On Christmas Day 1941 the Japanese captured Hong Kong, and Britain lost . The clarity of mind Snow brings to his labor of storytelling and contextualizing amazing. John Lanchester, Daily Telegraph Beautifully written, with many telling anecdotes.

On Christmas Day 1941 the Japanese captured Hong Kong and Britain lost control of its Chinese colony for almost four years The Fall of Hong Kong by Philip Snow.

On Christmas Day 1941 the Japanese captured Hong Kong, and Britain lost control of its Chinese colony for almost four years. The Japanese occupation was a turning point in the slow historical process by which the British were to be expelled from the colony and from four centuries of influence in East Asia. In this powerfully researched narrative, Philip Snow for the first time unravels the dramatic story of the occupation from the viewpoint of all the key playersthe Hong Kong Chinese, the British, the Japanese, and the mainland Chineseand reinterprets the subsequent evolution of Hong Kong in the light of this half-buried episode.

Drawing on an unprecedented range of sources across continents and across languages, Snow reveals what really happened: the widespread desertion of the British by Chinese personnel during the invasion; the acquiescence of the Asian upper class in the Japanese takeover; the vicious cruelty of the Japanese conquerors towards the Chinese masses; and the post-war British decision to draw a veil over the occupations murkier aspects. Now, with Hong Kong returned to the Chinese and its future closely tied to the commercial influence of Japan: the colonys wartime nemesis may hold the key to its survival in the twenty-first century.

Kazracage
It's a clean copy arriving on time
mIni-Like
As a professional writer I can be especially critical on an author who does not do his homeworks or leaves imagination at home.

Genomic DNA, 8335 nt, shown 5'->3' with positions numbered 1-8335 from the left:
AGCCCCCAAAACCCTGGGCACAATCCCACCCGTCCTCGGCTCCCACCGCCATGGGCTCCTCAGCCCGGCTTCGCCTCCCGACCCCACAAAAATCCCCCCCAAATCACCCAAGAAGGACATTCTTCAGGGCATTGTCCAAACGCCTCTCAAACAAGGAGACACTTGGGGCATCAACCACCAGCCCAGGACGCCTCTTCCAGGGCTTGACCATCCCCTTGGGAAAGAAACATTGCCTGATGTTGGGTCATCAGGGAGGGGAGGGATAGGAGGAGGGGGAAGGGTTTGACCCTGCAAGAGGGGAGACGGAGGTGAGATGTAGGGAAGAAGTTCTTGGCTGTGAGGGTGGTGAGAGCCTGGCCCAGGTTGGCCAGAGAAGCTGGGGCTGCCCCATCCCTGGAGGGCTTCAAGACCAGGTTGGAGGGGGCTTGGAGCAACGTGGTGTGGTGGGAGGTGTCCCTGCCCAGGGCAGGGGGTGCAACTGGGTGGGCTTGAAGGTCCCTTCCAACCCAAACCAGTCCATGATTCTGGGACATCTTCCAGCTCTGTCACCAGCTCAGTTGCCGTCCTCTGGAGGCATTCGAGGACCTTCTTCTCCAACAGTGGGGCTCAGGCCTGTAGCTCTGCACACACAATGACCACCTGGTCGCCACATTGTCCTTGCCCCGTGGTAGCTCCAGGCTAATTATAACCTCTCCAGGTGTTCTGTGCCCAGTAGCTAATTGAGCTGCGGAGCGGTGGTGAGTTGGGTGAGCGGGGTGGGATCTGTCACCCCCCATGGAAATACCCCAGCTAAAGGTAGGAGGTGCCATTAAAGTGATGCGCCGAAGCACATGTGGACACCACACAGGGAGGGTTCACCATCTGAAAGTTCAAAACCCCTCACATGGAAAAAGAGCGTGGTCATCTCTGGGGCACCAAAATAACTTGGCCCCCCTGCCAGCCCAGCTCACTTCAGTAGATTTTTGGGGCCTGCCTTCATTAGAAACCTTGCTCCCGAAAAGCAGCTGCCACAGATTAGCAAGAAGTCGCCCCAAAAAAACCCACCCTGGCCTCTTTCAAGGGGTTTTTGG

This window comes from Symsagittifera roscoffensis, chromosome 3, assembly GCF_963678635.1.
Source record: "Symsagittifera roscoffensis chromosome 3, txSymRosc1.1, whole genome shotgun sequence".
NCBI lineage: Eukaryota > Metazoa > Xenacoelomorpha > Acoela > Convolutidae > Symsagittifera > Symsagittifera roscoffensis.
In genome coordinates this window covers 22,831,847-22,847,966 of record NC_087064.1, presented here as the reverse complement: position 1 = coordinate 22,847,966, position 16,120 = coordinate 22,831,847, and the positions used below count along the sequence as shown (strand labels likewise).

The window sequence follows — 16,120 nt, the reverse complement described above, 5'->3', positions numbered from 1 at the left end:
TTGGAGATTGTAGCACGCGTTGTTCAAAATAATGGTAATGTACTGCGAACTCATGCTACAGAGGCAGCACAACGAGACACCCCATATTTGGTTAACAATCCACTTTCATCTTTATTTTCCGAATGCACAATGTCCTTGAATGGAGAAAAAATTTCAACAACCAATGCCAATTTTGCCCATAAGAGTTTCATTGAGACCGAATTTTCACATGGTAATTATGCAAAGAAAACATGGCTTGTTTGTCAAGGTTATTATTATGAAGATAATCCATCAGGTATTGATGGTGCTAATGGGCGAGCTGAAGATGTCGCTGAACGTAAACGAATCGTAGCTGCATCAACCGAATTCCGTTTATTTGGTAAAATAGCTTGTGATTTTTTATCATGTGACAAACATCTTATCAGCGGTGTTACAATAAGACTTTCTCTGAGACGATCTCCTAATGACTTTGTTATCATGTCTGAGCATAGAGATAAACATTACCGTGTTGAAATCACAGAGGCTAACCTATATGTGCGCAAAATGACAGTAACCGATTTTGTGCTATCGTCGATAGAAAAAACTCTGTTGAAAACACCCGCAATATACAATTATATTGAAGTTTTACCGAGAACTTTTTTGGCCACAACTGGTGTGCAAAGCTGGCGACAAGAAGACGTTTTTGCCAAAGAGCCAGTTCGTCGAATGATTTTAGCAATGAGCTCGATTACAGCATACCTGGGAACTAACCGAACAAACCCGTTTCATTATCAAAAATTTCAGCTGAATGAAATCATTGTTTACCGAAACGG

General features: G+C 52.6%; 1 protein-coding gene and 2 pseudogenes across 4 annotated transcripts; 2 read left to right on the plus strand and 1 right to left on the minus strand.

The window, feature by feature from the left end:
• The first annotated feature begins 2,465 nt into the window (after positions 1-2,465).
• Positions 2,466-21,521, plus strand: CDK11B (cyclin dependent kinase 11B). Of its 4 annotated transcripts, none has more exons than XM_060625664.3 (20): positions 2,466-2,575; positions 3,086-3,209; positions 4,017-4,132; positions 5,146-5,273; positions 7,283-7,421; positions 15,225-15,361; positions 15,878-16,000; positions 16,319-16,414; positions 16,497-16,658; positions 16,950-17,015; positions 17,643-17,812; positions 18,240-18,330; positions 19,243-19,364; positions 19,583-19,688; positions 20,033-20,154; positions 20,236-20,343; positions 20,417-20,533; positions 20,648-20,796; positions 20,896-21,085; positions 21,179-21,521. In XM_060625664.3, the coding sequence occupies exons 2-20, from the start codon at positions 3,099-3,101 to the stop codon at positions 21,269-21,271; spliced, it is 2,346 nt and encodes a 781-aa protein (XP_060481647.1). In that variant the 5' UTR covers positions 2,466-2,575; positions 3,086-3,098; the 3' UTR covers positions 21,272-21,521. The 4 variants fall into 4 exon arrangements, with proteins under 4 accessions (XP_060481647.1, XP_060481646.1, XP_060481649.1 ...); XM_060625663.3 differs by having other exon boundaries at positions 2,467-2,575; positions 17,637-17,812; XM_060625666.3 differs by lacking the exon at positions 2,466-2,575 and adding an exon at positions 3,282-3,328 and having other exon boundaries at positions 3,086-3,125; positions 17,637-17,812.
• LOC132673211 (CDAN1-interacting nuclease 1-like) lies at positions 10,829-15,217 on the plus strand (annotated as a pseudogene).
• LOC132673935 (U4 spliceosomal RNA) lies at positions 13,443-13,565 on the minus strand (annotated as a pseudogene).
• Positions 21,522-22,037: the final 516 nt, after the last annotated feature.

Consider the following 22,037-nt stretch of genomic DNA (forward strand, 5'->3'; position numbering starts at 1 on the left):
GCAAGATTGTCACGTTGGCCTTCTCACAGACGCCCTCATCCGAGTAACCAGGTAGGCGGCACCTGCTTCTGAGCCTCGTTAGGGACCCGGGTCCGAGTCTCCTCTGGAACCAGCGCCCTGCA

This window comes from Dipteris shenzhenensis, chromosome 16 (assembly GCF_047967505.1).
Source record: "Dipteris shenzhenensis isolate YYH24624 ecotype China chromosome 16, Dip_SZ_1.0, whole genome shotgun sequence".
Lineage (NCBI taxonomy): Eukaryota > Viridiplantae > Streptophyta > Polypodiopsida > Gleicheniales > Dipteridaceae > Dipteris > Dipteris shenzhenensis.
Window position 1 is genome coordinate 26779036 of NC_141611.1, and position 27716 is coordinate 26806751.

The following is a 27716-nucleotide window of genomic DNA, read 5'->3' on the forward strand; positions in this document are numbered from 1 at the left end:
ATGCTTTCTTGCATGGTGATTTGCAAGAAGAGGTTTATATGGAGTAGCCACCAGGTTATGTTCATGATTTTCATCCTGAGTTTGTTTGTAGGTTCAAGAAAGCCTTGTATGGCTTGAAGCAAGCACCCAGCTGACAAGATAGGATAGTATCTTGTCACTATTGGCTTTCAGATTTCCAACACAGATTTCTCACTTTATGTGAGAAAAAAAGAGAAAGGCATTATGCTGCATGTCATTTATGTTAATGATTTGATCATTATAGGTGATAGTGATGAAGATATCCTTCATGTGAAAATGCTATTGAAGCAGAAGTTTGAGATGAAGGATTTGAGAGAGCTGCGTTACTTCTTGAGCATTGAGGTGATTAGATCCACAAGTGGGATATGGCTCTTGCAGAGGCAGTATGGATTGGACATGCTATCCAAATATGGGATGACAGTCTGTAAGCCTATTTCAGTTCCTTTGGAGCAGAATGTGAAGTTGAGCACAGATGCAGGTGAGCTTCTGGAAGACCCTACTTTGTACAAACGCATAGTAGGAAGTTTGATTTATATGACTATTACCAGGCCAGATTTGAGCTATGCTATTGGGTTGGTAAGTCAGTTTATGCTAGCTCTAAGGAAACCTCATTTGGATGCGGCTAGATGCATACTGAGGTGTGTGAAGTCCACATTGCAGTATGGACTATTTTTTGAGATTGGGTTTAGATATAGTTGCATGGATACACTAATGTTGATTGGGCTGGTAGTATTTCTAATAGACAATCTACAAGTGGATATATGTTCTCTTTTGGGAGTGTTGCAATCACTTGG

This historically detailed book is a must for any reader who is interested in the history, prewar culture and military blunders of WWII Hong Kong.

It is a must read.
Wenes
Like the other reviewer, I thought the cover photo did the book a slight injustice, as did the sub-title. When I bought the book a couple years ago, I, too, thought it was a military history of Hong Kong during WWII and the Japanese occupation. But as I got into the book, I realized it included a whole lot more. I don't normally read military histories, but have been reading about Hong Kong for 20 years and picked up the book because it dealt with the territory. I loved Snow's ability to tell the story of 20th century Hong Kong from the perspective of all the players: the Cantonese, Japanese, British, Indians, Eurasians, and Nationalist and Communist mainland Chinese. He shows the good and bad of all these groups and adds colorful characteristics of some of the more eccentric players, like the one-legged General Chan Chuk of the Nationalist army.

Before I read this book, I had no idea that Britain's return to HK after WWII was basically a stroke of luck. If there hadn't been a brewing civil war on the mainland, or if Roosevelt had not died before the end of WWII, HK would have been returned to the mainland upon the Japanese surrender. I also learned that for a time just after the war, the British wanted to completely change HK society, doing away with the apartheid state that existed before the war. With the appointment of Grantham as governor (who ironically has a secondary school in HK named after him), most of those reforms were pulled back and not re-introduced until years later.

I would have liked to know more about the Indians after 1952, when they were kicked out of the police force. I know that most of the security guards in banks and gold shops in present day HK are Sikh, but always thought that they had retired from the police before the handover. From "The Fall of Hong Kong", it would seem unlikely that these guards were ever in the force. I also would have liked to learn about the other European communities in Hong Kong before and after the fall, like the Jews and Russians, but Snow hardly mentions them.

Nonetheless, I found "The Fall of Hong Kong" to be the most comprehensive history of modern Hong Kong.
Kulalbine